ACLU Reports California Supreme Court Rules Minimum Wage Laws Don’t Apply to Pretrial Incarcerated Workers, Even for Work for Billion $$ Companies

Photo by Andrew Lichtenstein/Corbis via Getty Images

By Sarah Chayet and Rajesvi Deora

OAKLAND, CA – The ACLU noted the California Supreme Court ruled last week the state’s minimum wage law does not apply to people working for private companies while in pretrial detention in California’s jails.

The lawsuit, said the ACLU, was Ruelas v. County of Alameda, and was filed by the ACLU for people incarcerated at the Santa Rita Jail in Alameda County who “worked without compensation” for Aramark, a $16 billion for-profit corporation that provides food in jails and prisons.

Dan Siegel, a partner at the Siegel, Lee, Brunner & Mehta law firm, said his clients are “simply asking for the basic dignity of a wage for their work.

“Paying people in pretrial detention has positive ripple effects, for their families and for their future re-entry. It is sound policy, consistent with the state’s minimum wage law, that forwards California’s efforts to eradicate poverty and limit income inequality,” said Siegel.

According to the ACLU press release, Aramark was profiting from the labor of the incarcerated workers at the Santa Rita Jail, who were not compensated, adding Aramark earns $16 billion annually, including contracts to provide food to prisons and jails.

While the court’s decision does not advocate for the compensation of incarcerated people, private companies and/or individual counties are still able to decide for themselves whether or not they will pay incarcerated people for their labor, the ACLU notes

“It’s now up to Alameda County to do the right thing and ensure that when corporations profit from the labor of people incarcerated in the Alameda County Jail, they pay for that labor,” said Kyle Virgien, senior staff attorney at the ACLU’s National Prison Project.

Additionally, incarceration can be costly, to both incarcerated folks and their families, said the ACLU, noting families spend $1.3 billion on phone calls alone—another 1.6 billion is spent for navigating jails and prisons’ “inadequate” food and hygiene facilities.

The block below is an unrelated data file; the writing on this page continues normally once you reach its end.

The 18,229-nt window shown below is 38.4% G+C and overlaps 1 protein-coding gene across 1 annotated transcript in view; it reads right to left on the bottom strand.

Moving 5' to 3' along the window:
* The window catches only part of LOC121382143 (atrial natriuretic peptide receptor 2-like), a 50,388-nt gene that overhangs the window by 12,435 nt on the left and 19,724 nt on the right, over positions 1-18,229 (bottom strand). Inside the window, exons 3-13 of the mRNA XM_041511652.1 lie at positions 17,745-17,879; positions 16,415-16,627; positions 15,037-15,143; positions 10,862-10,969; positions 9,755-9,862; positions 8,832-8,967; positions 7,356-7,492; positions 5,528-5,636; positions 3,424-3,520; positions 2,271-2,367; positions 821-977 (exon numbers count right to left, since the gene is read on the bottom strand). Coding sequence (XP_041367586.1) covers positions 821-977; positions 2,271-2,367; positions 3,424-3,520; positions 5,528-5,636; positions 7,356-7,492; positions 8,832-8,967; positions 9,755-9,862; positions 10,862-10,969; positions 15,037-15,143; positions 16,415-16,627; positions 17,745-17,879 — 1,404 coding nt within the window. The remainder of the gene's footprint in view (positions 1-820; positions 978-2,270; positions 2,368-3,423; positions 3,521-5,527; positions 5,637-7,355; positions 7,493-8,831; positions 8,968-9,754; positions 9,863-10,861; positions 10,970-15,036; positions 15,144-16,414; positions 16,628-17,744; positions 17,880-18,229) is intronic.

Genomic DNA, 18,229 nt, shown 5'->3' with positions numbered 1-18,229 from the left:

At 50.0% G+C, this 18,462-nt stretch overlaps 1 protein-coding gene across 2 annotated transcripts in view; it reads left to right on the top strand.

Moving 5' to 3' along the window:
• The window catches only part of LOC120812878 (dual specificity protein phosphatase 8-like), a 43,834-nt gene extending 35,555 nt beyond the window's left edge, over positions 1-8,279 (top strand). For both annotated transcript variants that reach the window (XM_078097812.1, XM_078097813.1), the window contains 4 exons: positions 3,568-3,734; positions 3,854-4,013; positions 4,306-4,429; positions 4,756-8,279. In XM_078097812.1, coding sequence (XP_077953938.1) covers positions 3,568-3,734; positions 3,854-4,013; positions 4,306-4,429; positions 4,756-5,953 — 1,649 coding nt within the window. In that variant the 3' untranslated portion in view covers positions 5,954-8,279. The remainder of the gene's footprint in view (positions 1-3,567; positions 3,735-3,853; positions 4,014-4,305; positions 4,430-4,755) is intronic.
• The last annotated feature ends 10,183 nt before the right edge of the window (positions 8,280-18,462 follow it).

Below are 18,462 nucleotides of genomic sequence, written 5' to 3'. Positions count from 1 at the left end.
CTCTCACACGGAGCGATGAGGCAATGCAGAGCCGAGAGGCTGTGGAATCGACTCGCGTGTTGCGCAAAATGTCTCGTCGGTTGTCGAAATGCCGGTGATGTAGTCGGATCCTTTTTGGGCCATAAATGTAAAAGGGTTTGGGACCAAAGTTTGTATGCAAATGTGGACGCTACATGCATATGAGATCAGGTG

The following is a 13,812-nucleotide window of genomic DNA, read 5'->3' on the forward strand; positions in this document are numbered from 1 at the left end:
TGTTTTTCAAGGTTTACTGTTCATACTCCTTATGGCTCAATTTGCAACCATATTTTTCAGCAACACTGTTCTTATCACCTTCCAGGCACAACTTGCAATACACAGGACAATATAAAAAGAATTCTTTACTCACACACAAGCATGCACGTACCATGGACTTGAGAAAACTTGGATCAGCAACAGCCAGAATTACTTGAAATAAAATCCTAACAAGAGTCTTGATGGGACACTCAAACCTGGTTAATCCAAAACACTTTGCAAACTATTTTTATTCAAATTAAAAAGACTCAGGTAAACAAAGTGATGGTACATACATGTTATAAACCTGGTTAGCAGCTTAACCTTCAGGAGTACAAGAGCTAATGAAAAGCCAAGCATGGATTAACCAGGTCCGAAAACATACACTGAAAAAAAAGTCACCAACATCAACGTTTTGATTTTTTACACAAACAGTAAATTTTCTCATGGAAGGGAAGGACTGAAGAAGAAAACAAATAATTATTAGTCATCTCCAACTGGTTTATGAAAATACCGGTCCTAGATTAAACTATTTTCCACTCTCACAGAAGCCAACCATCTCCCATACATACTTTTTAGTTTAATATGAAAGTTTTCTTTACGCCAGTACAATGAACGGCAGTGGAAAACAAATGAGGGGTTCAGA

The ACLU describes a collaborative research project from the ACLU and the Global Human Rights Clinic of the University of Chicago Law School entitled “Captive Labor: Exploitation of Incarcerated Workers,” in which it was reported, “incarcerated workers produce $2 billion in goods and $9 billion in services to prison systems, yet most are paid nothing or pennies.”

The research project also details that the types of jobs incarcerated people hold in jails are similar to jobs outside of jails. The main differences, the report says, is companies have total agency over the incarcerated workers, who suffer the denial of certain freedoms and protections that people outside of jails are given.

Virgien argued, “Incarcerated people are exploited at every turn by a system that profiteers from their coerced labor, charges exorbitant costs for basic necessities, and deepens debt and poverty for families who step in to take care of their incarcerated loved ones. Paying people for their work is a matter of basic fairness — incarcerated workers are workers.”

The ACLU added, “Although the court’s decision means that Alameda County and Aramark are not bound by the state’s minimum wage laws, it makes clear that the California legislature has the ability to pass laws to protect incarcerated workers in county jails. The decision also gives discretion to counties and private companies to choose to compensate incarcerated workers.”

“The California Supreme Court recognized the severe economic burdens the people incarcerated in county jails face from an exploitative system,” said Virgien.

About The Author

I'm a recent California Polytechnic University, San Luis Obispo grad. I majored in English and received a minor in Studio Art. In the fall, I plans to go back to school for a master's degree in English Literature. Currently, I am a transcript editor for CalMatters, and I hope to enter the field of technical writing someday. In my freetime, I love to draw, go on roadtrips, and camp

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